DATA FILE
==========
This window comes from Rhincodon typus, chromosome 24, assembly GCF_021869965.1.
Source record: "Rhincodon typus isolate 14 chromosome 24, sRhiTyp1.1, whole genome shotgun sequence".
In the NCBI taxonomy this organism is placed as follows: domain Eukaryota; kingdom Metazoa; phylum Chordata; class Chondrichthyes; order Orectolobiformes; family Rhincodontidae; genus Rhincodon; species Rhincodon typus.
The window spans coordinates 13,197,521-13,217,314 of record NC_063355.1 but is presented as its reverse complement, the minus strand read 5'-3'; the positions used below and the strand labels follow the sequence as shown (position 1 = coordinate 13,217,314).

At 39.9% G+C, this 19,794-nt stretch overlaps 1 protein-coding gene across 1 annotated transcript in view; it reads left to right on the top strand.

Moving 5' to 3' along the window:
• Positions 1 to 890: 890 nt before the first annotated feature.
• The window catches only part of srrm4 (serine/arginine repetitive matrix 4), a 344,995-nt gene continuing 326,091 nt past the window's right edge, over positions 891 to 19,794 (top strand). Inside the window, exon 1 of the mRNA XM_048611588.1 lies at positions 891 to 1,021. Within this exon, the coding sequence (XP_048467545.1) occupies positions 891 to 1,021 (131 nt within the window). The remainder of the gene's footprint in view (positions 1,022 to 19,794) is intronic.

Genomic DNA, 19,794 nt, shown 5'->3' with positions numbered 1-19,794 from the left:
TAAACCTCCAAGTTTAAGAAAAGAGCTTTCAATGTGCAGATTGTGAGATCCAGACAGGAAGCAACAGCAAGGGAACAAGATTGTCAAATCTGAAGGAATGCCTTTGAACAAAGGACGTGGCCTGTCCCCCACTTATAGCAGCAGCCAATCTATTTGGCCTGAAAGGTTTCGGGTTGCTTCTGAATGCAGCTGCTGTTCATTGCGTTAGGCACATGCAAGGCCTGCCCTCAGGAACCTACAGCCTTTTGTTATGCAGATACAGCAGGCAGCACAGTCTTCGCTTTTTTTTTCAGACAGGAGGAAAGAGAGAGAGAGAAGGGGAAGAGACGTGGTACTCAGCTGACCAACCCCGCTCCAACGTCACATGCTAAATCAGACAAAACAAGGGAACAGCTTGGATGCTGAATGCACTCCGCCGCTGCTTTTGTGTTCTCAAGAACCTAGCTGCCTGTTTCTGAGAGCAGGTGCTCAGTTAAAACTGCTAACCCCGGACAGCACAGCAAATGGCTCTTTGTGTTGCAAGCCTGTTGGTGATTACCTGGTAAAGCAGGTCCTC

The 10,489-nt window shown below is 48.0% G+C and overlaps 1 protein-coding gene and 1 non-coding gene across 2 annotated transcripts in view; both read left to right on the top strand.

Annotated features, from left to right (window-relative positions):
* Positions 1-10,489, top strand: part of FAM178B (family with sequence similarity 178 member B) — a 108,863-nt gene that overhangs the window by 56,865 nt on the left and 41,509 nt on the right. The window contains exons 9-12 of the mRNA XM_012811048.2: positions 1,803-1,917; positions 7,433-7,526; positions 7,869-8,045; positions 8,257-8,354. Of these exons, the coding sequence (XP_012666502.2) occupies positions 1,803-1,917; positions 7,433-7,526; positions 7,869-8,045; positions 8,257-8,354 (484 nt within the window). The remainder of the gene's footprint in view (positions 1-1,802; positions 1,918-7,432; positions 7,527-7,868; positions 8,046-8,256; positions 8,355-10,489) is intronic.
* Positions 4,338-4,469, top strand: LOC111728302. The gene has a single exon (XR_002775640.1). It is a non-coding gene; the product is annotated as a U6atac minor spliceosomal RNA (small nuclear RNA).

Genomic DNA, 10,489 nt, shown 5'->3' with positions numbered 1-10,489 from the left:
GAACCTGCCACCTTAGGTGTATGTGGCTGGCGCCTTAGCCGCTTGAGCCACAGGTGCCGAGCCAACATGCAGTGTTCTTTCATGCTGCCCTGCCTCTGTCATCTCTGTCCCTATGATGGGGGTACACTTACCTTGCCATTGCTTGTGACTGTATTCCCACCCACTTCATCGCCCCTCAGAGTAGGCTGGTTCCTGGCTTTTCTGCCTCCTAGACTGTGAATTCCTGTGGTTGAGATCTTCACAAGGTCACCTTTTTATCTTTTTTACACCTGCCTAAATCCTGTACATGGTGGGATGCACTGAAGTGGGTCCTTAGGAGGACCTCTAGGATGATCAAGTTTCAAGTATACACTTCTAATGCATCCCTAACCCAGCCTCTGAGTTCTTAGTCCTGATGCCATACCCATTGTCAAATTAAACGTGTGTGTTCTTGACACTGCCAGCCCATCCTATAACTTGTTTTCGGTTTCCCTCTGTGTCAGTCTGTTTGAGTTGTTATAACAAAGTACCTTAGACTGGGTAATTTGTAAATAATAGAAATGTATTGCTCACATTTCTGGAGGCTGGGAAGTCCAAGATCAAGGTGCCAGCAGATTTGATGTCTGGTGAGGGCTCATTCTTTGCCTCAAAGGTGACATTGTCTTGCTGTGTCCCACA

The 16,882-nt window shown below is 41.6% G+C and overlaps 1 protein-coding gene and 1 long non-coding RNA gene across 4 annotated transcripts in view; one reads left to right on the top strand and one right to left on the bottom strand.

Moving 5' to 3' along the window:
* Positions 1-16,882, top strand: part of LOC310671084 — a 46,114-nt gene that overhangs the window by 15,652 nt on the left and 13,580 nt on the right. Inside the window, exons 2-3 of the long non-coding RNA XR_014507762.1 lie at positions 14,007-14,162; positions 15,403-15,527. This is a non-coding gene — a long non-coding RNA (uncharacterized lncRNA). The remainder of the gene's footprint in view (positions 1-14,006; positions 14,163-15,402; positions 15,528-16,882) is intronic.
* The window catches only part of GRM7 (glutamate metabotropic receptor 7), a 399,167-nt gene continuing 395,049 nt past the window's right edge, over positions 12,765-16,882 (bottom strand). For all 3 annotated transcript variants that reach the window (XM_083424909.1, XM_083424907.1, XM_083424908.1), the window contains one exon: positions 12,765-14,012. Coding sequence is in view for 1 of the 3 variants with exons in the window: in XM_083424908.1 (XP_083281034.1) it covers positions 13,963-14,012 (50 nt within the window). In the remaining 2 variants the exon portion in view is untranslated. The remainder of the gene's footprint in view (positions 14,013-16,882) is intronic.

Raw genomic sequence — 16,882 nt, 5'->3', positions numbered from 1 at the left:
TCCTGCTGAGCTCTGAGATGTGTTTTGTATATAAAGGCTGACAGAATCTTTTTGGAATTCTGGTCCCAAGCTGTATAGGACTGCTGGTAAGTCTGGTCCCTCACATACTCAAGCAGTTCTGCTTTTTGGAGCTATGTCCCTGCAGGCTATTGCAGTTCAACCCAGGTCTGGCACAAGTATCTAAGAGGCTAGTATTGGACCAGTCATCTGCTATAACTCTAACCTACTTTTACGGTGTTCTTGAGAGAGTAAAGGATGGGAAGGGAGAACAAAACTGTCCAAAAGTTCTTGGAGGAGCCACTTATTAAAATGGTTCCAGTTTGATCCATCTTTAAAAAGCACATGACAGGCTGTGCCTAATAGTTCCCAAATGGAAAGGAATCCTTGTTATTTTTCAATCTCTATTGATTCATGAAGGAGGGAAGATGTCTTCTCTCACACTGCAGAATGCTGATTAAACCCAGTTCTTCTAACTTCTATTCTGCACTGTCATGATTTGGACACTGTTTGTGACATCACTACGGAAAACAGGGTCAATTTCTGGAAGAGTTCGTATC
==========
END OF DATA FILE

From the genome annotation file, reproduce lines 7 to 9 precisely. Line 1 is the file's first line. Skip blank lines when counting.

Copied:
• Positions 1 to 890: 890 nt before the first annotated feature.
• The window catches only part of srrm4 (serine/arginine repetitive matrix 4), a 344,995-nt gene continuing 326,091 nt past the window's right edge, over positions 891 to 19,794 (top strand). Inside the window, exon 1 of the mRNA XM_048611588.1 lies at positions 891 to 1,021. Within this exon, the coding sequence (XP_048467545.1) occupies positions 891 to 1,021 (131 nt within the window). The remainder of the gene's footprint in view (positions 1,022 to 19,794) is intronic.

Genomic DNA, 19,794 nt, shown 5'->3' with positions numbered 1-19,794 from the left: